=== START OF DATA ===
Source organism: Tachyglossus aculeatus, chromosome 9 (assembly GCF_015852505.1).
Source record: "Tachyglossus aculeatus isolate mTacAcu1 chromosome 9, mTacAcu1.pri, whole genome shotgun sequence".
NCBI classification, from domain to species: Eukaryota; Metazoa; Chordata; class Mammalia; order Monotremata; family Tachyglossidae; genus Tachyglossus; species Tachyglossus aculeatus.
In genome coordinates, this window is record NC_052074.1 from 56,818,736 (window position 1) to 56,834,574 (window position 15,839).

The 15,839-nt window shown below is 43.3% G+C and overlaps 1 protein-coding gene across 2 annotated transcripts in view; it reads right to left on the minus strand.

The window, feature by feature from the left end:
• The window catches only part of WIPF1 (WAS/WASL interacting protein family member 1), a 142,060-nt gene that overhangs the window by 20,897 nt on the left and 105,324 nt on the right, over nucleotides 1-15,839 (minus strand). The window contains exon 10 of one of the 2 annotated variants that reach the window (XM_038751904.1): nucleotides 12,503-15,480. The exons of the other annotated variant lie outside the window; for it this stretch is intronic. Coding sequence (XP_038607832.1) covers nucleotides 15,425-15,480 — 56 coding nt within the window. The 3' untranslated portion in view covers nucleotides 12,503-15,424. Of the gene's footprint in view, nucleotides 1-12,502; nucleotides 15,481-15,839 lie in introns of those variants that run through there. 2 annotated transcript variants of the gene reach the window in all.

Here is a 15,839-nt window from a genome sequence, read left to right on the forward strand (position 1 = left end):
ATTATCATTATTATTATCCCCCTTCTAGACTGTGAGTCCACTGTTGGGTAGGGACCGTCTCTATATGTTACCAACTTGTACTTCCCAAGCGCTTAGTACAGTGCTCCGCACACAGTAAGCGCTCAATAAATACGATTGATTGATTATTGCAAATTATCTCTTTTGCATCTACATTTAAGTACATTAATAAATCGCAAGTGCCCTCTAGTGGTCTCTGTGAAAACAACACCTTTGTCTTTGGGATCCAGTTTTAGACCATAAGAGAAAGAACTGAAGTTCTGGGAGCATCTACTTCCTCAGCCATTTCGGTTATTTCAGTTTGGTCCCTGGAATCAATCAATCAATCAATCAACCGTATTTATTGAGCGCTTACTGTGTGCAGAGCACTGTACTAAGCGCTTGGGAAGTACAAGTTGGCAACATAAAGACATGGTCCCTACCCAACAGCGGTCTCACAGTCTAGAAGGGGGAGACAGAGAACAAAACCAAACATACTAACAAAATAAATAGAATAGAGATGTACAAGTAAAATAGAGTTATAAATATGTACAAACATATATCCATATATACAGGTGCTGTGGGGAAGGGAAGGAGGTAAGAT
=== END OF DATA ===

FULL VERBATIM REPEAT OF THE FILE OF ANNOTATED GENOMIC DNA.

Source organism: Tachyglossus aculeatus, chromosome 9 (assembly GCF_015852505.1).
Source record: "Tachyglossus aculeatus isolate mTacAcu1 chromosome 9, mTacAcu1.pri, whole genome shotgun sequence".
NCBI classification, from domain to species: Eukaryota; Metazoa; Chordata; class Mammalia; order Monotremata; family Tachyglossidae; genus Tachyglossus; species Tachyglossus aculeatus.
In genome coordinates, this window is record NC_052074.1 from 56,818,736 (window position 1) to 56,834,574 (window position 15,839).

The 15,839-nt window shown below is 43.3% G+C and overlaps 1 protein-coding gene across 2 annotated transcripts in view; it reads right to left on the minus strand.

The window, feature by feature from the left end:
• The window catches only part of WIPF1 (WAS/WASL interacting protein family member 1), a 142,060-nt gene that overhangs the window by 20,897 nt on the left and 105,324 nt on the right, over nucleotides 1-15,839 (minus strand). The window contains exon 10 of one of the 2 annotated variants that reach the window (XM_038751904.1): nucleotides 12,503-15,480. The exons of the other annotated variant lie outside the window; for it this stretch is intronic. Coding sequence (XP_038607832.1) covers nucleotides 15,425-15,480 — 56 coding nt within the window. The 3' untranslated portion in view covers nucleotides 12,503-15,424. Of the gene's footprint in view, nucleotides 1-12,502; nucleotides 15,481-15,839 lie in introns of those variants that run through there. 2 annotated transcript variants of the gene reach the window in all.

Here is a 15,839-nt window from a genome sequence, read left to right on the forward strand (position 1 = left end):
ATTATCATTATTATTATCCCCCTTCTAGACTGTGAGTCCACTGTTGGGTAGGGACCGTCTCTATATGTTACCAACTTGTACTTCCCAAGCGCTTAGTACAGTGCTCCGCACACAGTAAGCGCTCAATAAATACGATTGATTGATTATTGCAAATTATCTCTTTTGCATCTACATTTAAGTACATTAATAAATCGCAAGTGCCCTCTAGTGGTCTCTGTGAAAACAACACCTTTGTCTTTGGGATCCAGTTTTAGACCATAAGAGAAAGAACTGAAGTTCTGGGAGCATCTACTTCCTCAGCCATTTCGGTTATTTCAGTTTGGTCCCTGGAATCAATCAATCAATCAATCAACCGTATTTATTGAGCGCTTACTGTGTGCAGAGCACTGTACTAAGCGCTTGGGAAGTACAAGTTGGCAACATAAAGACATGGTCCCTACCCAACAGCGGTCTCACAGTCTAGAAGGGGGAGACAGAGAACAAAACCAAACATACTAACAAAATAAATAGAATAGAGATGTACAAGTAAAATAGAGTTATAAATATGTACAAACATATATCCATATATACAGGTGCTGTGGGGAAGGGAAGGAGGTAAGAT